RULING – A Tow Hearing does not bar a subsequent lawsuit for TTBA violations – No Res Judicata


The 5th District Court of Appeals ruled today that the fact that a person requests a tow hearing under § 2308.452 does not bar them from bringing claims for damages against a tow company for the knowing, reckless, or intentional violation of the Texas Towing and Booting Act.

Facts and Holding.

The case of Sisavath v. Oates involved a plaintiff who, after being denied relief at the tow hearing, filed a lawsuit for numerous violations of the Texas Towing and Booting Act (the “Act”).  The plaintiff sought treble damages plus $1,000 in statutory damages under  §2308.404 of the Act and attorney’s fees.  It should be noted here that the attorney’s fees sought were based on a previous version of the Act, not as the Act reads today.

After the justice court awarded plaintiff damages and attorney’s fees, defendant appealed.  The county court at law dismissed the case, incorrectly asserting that the claims brought in the lawsuit under § 2308.404 were the same damages that were asserted in the tow hearing under § 2308.452.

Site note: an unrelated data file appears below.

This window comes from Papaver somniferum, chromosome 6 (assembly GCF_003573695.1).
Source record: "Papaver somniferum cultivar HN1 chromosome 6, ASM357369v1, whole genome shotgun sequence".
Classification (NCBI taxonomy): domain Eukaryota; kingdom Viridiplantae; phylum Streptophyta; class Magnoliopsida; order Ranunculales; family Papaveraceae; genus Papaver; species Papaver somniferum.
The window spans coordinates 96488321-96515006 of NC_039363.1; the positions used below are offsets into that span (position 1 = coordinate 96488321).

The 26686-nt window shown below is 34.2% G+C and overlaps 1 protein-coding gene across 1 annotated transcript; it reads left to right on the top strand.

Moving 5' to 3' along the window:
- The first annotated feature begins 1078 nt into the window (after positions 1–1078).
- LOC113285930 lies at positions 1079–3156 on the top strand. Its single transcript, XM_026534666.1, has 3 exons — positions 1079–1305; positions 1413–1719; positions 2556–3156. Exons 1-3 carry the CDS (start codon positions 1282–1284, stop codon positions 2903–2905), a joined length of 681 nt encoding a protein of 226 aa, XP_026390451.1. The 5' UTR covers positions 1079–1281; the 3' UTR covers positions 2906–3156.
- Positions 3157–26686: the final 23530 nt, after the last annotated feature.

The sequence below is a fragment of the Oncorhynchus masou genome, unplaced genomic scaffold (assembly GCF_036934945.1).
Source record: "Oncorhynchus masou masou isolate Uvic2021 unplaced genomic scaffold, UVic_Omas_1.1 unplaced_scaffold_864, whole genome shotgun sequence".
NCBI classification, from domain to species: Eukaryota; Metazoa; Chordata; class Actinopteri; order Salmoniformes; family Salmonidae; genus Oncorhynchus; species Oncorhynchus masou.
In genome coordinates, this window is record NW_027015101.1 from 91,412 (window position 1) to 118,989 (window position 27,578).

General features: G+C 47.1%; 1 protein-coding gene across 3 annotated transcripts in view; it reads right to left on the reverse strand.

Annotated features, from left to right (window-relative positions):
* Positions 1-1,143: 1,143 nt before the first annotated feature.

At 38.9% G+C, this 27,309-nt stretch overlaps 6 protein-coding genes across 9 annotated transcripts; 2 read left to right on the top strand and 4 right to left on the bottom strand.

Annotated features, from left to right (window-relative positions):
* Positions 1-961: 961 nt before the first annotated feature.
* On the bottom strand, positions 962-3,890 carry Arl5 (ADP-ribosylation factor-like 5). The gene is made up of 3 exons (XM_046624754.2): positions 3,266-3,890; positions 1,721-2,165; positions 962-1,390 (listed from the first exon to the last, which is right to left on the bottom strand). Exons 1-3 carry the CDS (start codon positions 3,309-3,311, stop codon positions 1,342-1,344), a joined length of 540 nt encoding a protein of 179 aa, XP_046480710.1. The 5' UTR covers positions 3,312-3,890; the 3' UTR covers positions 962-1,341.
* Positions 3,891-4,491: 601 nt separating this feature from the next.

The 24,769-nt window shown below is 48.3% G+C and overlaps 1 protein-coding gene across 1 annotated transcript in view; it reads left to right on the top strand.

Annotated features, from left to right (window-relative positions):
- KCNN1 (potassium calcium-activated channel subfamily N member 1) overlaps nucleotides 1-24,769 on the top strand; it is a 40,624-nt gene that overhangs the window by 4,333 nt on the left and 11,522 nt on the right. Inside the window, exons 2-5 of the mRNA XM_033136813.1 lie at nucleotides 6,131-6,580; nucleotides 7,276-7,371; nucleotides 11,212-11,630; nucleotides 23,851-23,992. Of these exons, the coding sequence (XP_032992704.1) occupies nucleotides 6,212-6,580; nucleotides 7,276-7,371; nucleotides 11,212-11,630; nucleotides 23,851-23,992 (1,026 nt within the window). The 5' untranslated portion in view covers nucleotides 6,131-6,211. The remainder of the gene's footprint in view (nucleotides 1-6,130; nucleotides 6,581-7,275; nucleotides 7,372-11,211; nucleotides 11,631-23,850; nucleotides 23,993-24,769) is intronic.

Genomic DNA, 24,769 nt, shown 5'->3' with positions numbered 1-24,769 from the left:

The 5th District Court of Appeals reversed the county court’s decision, citing as grounds § 31.005 of the Texas Civil Practice and Remedies Code, which states:

“A judgment or determination of fact or law in small claims court or justice of the peace court is not res judicata and does not constitute basis for estoppel in a proceeding in a county court or statutory county court, except that the judgment rendered is binding on the parties thereto as to recovery or denial of recovery.” 

The case has been remanded to county court for rehearing.   A copy of the opinion is available HERE.


This author believes that the 5th District reached the correct decision on this issue.  This is the same line of reasoning that was submitted to the court in the amicus brief that our firm drafted, and is directly in line with both the Civil Practice and Remedies Code as well as the purpose of the Act.  This ruling solidifies the ability of wrongfully towed vehicle owners to seek both tow hearings and civil lawsuits as remedies for illegal tows, without one precluding the other.

Ryan (that's me) also has a life outside of the law. I love spending time with my beautiful wife and my dog in the Heights, live music, and long walks on the beach.